Warc Blog

Hershey focuses on earned media

27 March 2014
AUSTIN, TX: The Hershey Company, the confectionery group, is tapping into the idea of the "choice economy" as it seeks to drive earned media among consumers.

Marty Baker, the firm's senior manager/global digital content, discussed this notion on a panel session at the South by Southwest Interactive Festival in Austin, Texas.

And it is a topic that has been of considerable recent interest following Ellen DeGeneres's "selfie" at the 2014 Oscars, which soon became a viral sensation, as well as the popularity of online feline stars such as "Grumpy Cat".

For Baker, these examples are the current high water mark of what can be achieved with earned media. (For more, including details of how Reese's leveraged its tie-up with the NCAA, read Warc's exclusive report: How Hershey is approaching earned media.)

They also demonstrate why giving consumers content they actively want – rather than only distributing material that brands want them to have – is vital. Baker framed this debate by referencing the "choice economy".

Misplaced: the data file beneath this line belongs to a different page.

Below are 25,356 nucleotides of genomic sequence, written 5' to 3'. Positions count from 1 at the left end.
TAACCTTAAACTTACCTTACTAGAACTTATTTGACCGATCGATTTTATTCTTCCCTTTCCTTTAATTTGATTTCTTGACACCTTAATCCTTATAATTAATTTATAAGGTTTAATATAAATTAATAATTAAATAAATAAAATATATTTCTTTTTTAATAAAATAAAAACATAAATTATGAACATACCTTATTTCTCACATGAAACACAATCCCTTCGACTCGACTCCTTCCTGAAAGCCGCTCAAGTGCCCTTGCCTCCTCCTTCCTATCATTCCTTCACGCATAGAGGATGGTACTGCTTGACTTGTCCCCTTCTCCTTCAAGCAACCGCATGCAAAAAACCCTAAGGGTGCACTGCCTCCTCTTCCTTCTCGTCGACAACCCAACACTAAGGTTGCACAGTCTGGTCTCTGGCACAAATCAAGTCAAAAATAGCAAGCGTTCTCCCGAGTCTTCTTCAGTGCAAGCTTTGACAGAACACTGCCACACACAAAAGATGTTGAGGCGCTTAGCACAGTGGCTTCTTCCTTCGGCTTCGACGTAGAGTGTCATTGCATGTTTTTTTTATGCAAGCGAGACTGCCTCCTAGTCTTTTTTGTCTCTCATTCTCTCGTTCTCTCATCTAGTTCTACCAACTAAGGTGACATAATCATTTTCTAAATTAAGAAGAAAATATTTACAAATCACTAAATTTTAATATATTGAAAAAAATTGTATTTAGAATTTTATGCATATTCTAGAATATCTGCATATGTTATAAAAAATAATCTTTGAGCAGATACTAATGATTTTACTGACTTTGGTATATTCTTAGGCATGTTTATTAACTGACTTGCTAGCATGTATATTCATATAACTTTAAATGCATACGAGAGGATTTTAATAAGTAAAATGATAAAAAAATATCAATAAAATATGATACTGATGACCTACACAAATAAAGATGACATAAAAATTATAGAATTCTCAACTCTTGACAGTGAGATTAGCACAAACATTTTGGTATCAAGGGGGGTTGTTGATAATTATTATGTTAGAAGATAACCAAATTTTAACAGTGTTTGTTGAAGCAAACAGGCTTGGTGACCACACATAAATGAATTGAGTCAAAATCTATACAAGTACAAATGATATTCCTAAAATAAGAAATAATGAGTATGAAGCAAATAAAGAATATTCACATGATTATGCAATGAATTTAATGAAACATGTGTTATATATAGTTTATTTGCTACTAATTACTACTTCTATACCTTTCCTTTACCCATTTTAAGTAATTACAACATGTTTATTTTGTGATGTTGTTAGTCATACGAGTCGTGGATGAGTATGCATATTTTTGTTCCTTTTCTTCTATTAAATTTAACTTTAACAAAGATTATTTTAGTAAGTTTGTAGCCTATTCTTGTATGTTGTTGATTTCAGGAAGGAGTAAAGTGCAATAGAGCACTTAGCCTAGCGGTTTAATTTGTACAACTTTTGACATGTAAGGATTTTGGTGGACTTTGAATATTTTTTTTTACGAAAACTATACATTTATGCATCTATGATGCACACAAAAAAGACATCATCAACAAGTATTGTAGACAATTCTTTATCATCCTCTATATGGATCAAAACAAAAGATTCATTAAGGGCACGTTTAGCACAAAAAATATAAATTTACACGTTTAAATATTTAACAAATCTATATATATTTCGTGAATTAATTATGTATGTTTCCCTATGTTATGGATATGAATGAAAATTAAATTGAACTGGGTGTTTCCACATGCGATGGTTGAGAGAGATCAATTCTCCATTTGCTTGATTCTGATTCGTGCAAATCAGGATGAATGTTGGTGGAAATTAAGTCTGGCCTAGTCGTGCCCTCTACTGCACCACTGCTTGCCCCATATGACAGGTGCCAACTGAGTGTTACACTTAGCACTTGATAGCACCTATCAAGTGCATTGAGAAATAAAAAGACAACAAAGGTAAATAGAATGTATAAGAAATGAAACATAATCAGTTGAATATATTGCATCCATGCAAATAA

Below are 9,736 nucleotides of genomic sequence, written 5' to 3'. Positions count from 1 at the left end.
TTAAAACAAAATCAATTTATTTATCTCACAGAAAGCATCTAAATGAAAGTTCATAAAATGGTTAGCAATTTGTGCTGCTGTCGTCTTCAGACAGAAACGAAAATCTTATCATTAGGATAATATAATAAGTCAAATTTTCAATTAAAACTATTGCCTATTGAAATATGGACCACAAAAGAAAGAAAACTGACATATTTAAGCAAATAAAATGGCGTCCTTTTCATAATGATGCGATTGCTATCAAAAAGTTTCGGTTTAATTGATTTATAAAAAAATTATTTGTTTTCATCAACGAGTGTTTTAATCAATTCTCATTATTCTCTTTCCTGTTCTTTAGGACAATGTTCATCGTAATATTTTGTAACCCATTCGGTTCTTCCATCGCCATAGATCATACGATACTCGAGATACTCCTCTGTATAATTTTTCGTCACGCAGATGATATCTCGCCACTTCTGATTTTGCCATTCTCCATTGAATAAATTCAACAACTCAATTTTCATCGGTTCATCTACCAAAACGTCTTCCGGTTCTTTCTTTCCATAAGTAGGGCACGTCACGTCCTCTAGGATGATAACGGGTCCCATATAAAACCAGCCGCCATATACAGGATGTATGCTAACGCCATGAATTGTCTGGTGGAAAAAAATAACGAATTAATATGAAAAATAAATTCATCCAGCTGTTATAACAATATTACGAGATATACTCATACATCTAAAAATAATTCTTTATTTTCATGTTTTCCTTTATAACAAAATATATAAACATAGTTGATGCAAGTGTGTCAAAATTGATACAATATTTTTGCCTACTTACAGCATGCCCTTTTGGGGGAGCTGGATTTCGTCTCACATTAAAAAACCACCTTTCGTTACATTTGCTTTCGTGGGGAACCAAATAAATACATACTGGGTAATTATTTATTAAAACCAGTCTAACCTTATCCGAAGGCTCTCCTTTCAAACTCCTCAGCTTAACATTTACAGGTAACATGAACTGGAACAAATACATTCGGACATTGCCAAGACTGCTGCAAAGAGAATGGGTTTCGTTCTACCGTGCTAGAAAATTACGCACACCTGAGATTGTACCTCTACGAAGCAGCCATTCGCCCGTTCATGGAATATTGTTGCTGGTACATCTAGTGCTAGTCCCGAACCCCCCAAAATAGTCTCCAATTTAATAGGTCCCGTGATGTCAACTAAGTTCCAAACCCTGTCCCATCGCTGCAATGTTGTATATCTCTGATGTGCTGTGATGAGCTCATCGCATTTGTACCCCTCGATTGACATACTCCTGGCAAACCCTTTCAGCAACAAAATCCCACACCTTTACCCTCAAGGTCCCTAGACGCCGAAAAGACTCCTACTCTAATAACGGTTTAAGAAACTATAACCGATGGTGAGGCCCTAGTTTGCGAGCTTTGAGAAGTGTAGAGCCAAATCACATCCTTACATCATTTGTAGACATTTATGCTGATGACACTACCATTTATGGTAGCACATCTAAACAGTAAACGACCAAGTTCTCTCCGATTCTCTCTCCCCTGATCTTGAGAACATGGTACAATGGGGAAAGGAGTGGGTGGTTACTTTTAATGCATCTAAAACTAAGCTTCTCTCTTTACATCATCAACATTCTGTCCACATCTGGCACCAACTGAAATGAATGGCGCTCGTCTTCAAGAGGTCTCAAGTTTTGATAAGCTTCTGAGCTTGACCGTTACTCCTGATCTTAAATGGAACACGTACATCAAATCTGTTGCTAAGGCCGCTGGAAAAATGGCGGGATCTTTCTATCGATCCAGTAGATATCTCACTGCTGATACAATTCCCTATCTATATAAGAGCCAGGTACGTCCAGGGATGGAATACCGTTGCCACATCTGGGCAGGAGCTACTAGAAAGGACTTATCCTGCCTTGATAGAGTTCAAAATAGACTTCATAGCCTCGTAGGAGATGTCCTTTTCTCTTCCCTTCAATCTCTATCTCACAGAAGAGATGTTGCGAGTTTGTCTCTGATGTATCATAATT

"I look through the lens of the company, which needs to get messages across about their brands, new product introductions, changes, whatever," he said. "But I [also] look through the lens of the consumer, and my lens has always been: what would they want to make a choice to watch … and how long would they want to watch it."

Alongside initiatives forming part of its flagship campaigns, Hershey is fortunate that it is able to consistently reach out to internet users with recipes – which are both valued and shareable.

"For us, a lot of stuff in terms of video can be recipes, because the amount of recipes that people create at Hershey's is incredible."

Regularly uploading this material to Facebook has allowed Hershey to set some basic benchmarks and expectations, too.

"I know, pretty much, if I put a Reese's brand and a recipe on Facebook what I'm going to get in terms of stories," said Baker.

And the simplicity of this type of content is no barrier to it gaining significant viral traction. "At one point, I remember, I think it was over 60,000 'Likes' for a cake," he added.

Data sourced from Warc

 
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